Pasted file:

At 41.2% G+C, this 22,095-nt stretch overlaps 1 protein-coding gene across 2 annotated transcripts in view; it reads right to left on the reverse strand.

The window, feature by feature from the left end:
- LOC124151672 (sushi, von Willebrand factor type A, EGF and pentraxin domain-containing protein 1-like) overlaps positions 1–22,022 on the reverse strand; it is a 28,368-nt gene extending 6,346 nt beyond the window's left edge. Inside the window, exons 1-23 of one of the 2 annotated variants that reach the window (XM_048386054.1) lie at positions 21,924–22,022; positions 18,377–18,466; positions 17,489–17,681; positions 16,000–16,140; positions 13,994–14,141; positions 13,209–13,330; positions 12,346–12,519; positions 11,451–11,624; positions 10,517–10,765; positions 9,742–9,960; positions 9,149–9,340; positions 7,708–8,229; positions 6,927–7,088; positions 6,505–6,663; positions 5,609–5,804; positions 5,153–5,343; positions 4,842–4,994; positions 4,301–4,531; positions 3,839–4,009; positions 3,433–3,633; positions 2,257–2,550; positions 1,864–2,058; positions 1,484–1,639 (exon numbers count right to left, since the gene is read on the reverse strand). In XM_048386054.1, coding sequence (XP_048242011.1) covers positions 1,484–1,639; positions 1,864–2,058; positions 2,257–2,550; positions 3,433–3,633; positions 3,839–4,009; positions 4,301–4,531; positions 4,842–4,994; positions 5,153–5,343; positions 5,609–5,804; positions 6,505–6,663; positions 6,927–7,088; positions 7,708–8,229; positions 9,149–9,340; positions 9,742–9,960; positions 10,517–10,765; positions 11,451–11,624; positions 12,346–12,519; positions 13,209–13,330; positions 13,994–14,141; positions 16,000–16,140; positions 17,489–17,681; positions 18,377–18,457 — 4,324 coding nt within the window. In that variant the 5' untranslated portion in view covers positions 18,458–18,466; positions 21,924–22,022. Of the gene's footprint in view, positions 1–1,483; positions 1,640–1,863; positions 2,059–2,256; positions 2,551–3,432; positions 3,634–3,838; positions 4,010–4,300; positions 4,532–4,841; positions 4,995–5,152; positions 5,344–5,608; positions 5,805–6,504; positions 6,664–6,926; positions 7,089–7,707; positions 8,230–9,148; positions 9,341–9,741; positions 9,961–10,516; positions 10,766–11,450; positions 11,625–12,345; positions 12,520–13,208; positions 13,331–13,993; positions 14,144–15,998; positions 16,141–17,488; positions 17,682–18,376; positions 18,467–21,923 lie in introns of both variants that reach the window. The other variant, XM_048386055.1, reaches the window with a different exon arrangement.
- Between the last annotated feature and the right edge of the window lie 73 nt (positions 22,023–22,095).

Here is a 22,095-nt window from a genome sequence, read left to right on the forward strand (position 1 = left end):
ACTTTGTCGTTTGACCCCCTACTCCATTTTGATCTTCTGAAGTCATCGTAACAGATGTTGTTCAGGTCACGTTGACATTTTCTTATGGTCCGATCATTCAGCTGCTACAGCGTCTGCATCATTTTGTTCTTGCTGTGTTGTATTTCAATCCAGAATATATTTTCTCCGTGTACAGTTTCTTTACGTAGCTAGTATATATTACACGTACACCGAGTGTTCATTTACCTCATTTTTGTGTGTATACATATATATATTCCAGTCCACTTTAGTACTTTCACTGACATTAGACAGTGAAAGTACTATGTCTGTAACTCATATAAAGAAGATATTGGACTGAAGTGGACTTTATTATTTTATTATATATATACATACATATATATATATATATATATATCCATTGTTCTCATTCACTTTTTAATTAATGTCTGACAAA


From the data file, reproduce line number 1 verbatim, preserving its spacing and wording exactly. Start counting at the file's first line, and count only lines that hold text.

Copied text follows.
At 41.2% G+C, this 22,095-nt stretch overlaps 1 protein-coding gene across 2 annotated transcripts in view; it reads right to left on the reverse strand.